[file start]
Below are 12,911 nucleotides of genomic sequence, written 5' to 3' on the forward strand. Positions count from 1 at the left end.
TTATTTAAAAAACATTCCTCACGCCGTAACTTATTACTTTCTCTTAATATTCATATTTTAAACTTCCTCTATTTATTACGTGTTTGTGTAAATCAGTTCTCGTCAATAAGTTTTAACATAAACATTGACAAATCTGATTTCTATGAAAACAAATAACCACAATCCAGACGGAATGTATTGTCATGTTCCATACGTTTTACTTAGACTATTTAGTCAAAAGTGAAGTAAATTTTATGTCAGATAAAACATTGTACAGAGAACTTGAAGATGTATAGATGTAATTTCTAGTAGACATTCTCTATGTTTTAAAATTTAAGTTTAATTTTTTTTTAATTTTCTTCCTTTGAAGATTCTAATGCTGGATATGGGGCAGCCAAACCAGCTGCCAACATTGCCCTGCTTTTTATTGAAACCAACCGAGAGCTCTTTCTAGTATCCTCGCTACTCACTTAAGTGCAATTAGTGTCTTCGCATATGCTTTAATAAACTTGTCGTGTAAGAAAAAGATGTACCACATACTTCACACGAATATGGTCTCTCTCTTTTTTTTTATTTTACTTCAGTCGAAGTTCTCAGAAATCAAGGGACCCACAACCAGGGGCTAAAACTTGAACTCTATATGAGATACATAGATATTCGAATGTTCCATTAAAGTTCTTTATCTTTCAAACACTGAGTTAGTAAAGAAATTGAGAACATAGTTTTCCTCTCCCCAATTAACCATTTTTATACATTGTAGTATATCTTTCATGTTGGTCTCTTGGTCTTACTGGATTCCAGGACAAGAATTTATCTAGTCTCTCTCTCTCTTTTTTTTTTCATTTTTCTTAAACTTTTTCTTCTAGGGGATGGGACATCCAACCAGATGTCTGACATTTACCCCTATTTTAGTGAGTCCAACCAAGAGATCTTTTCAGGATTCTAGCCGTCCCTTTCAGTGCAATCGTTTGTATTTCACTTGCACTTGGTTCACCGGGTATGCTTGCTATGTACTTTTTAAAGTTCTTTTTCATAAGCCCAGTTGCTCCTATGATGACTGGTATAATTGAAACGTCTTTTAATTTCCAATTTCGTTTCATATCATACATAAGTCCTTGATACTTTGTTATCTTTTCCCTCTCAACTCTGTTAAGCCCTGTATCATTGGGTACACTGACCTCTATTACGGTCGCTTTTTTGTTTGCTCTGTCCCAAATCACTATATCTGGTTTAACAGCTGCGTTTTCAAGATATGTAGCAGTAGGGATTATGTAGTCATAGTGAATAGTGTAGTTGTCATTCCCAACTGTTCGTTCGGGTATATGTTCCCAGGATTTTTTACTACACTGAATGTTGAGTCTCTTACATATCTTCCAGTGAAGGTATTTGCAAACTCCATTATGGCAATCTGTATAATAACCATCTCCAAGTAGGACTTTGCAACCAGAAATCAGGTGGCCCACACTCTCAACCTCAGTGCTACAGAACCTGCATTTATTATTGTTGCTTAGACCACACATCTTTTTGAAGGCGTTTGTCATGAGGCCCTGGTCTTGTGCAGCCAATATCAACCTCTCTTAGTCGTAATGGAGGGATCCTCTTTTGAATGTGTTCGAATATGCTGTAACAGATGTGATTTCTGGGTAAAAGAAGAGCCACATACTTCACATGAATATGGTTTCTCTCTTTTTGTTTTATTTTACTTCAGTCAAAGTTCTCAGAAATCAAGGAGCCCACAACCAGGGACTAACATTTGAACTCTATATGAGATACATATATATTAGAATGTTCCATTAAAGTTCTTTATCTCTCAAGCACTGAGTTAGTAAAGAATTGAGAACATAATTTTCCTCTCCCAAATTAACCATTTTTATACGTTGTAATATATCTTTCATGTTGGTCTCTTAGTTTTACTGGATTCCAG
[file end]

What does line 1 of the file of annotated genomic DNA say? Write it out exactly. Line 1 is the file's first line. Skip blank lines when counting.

Below are 12,911 nucleotides of genomic sequence, written 5' to 3' on the forward strand. Positions count from 1 at the left end.